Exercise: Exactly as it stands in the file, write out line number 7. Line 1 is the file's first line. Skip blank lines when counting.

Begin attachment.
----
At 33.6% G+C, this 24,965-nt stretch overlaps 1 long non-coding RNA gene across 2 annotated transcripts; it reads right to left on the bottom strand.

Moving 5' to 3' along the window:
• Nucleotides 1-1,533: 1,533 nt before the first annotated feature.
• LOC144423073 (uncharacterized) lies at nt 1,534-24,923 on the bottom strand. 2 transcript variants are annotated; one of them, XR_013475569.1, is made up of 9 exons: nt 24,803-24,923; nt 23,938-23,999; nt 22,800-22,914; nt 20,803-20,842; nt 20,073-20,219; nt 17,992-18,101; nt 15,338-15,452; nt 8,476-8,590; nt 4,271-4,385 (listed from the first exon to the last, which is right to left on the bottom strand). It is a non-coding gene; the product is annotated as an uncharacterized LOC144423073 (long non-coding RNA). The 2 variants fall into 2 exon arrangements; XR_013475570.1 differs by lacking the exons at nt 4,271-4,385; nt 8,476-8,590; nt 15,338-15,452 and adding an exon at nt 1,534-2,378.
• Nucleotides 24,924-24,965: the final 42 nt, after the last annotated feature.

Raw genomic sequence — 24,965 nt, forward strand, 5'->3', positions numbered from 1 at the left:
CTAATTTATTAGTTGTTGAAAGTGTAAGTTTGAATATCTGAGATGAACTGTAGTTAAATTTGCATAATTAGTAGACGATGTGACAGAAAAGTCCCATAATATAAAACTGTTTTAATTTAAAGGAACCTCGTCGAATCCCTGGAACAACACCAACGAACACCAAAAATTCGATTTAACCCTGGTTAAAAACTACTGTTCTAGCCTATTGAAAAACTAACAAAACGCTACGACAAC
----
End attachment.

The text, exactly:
CTAATTTATTAGTTGTTGAAAGTGTAAGTTTGAATATCTGAGATGAACTGTAGTTAAATTTGCATAATTAGTAGACGATGTGACAGAAAAGTCCCATAATATAAAACTGTTTTAATTTAAAGGAACCTCGTCGAATCCCTGGAACAACACCAACGAACACCAAAAATTCGATTTAACCCTGGTTAAAAACTACTGTTCTAGCCTATTGAAAAACTAACAAAACGCTACGACAAC